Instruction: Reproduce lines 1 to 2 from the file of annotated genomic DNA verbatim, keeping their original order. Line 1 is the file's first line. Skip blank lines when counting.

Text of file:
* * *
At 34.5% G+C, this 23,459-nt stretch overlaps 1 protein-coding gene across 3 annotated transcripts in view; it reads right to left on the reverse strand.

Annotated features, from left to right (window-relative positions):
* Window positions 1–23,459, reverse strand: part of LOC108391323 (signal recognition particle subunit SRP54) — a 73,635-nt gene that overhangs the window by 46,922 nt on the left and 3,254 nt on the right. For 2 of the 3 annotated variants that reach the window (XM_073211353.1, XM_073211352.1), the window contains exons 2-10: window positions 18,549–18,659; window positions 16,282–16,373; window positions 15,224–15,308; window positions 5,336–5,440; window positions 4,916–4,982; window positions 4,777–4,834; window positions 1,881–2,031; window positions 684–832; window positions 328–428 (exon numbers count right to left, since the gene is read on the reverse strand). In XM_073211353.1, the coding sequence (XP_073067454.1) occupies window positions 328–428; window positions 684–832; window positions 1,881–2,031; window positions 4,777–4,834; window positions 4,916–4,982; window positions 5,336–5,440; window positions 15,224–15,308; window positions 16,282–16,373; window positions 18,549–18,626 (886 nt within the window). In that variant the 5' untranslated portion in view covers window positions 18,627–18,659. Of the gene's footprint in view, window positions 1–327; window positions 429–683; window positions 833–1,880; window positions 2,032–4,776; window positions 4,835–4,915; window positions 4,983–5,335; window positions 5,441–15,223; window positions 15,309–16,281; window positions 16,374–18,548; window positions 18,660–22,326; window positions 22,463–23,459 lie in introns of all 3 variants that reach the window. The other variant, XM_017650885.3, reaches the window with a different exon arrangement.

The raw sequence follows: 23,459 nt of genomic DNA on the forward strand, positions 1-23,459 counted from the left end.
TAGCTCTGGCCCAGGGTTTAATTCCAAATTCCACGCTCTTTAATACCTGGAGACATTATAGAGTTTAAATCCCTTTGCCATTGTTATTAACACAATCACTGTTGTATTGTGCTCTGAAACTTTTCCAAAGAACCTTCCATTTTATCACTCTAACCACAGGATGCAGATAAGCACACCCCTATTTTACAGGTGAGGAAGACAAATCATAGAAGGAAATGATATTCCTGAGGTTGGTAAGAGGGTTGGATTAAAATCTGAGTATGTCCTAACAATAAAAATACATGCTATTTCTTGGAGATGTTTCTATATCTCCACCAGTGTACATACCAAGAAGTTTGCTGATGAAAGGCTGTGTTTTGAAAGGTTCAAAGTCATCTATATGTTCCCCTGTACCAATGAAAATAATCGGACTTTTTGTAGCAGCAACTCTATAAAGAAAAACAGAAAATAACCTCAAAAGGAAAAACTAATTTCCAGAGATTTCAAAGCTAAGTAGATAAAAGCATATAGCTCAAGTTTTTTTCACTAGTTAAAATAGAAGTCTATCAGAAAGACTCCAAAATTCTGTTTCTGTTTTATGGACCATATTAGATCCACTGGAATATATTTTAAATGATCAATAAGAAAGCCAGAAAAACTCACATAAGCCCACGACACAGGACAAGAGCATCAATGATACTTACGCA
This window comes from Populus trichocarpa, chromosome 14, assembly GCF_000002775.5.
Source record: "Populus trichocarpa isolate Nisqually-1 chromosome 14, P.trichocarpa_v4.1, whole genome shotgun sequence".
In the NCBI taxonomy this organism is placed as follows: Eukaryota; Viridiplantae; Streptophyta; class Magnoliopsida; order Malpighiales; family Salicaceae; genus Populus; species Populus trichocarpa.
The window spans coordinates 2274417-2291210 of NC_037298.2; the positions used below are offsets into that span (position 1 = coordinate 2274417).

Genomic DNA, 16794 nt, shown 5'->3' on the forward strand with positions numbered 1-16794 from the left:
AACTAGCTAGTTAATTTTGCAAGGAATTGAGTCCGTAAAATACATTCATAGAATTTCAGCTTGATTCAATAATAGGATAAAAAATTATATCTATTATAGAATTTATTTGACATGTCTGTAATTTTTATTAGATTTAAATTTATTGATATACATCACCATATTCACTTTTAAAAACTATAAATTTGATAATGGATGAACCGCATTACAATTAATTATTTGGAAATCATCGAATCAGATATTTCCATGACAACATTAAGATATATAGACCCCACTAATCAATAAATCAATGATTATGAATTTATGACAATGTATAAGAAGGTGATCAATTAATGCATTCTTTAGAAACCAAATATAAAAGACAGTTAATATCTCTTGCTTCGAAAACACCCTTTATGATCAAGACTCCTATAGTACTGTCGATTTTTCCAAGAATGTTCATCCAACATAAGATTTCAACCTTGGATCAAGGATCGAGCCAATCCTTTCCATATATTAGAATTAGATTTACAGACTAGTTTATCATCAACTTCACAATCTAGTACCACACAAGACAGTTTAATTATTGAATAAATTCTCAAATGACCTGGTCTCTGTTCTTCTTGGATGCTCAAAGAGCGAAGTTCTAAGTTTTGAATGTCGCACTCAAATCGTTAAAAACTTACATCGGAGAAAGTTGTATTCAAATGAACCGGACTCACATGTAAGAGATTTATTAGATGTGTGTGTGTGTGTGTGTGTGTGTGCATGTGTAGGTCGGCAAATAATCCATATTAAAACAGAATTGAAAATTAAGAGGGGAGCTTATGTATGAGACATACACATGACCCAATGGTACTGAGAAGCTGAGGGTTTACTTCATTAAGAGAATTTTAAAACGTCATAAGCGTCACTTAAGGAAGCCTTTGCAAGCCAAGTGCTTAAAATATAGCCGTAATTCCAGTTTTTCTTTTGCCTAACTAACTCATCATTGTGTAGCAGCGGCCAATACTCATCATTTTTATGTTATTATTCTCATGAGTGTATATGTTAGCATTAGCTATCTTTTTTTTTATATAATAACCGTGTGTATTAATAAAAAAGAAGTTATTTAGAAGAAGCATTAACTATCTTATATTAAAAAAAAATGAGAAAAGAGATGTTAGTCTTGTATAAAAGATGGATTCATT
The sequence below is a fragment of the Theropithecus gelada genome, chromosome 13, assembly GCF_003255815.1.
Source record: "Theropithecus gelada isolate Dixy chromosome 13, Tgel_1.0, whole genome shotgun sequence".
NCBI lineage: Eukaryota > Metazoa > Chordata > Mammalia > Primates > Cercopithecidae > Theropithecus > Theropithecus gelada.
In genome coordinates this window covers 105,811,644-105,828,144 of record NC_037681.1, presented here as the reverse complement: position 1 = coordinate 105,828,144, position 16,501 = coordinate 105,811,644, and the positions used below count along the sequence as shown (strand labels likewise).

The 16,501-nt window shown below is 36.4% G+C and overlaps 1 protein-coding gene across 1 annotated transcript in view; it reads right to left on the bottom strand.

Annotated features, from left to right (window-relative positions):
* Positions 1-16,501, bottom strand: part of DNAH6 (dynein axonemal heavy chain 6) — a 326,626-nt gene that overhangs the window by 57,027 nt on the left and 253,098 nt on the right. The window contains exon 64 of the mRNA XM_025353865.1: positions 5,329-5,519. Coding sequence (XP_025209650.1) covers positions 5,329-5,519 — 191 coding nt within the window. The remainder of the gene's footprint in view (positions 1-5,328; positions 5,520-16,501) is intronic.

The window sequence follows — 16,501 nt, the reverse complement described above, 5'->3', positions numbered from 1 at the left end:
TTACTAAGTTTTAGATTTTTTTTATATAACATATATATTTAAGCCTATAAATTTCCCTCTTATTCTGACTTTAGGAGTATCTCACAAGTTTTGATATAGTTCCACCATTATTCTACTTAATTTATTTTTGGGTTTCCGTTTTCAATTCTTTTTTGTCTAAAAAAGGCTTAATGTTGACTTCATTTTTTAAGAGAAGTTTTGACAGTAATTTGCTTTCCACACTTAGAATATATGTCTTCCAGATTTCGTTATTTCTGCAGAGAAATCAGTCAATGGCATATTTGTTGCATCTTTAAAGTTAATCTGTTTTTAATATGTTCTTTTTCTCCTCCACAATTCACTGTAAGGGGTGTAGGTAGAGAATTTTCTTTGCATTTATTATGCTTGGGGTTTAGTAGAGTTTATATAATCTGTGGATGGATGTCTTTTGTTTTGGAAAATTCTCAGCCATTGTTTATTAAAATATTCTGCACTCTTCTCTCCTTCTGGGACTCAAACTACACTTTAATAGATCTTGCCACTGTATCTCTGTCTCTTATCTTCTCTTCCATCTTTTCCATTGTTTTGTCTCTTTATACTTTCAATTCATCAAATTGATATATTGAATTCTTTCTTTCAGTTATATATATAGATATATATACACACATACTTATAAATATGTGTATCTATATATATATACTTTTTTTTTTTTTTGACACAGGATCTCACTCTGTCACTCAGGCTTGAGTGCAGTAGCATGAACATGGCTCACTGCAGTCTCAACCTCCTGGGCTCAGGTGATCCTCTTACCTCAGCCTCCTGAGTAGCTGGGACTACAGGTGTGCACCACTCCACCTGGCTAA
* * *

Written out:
At 34.5% G+C, this 23,459-nt stretch overlaps 1 protein-coding gene across 3 annotated transcripts in view; it reads right to left on the reverse strand.

Annotated features, from left to right (window-relative positions):